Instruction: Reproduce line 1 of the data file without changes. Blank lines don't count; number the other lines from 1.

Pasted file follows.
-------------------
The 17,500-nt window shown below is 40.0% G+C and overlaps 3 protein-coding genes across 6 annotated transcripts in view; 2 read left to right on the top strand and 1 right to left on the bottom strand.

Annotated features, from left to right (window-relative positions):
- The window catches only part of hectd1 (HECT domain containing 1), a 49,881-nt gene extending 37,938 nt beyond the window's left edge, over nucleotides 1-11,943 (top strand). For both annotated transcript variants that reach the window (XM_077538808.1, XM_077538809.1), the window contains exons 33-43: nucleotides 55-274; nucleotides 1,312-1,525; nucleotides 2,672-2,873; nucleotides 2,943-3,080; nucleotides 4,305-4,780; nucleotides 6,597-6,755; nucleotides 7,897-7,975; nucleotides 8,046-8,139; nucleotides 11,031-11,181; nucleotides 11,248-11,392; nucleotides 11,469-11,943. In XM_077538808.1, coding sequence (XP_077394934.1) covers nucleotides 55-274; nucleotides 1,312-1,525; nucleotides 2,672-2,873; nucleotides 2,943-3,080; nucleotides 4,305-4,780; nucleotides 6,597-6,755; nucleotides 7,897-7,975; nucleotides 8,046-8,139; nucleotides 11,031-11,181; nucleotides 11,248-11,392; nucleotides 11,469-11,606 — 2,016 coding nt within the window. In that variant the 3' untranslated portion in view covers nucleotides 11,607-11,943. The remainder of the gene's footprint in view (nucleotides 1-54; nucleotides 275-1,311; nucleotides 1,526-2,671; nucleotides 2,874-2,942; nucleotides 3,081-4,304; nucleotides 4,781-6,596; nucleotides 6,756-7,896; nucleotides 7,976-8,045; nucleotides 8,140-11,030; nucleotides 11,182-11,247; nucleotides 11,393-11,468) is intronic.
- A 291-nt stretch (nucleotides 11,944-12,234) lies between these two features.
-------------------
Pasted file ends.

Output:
The 17,500-nt window shown below is 40.0% G+C and overlaps 3 protein-coding genes across 6 annotated transcripts in view; 2 read left to right on the top strand and 1 right to left on the bottom strand.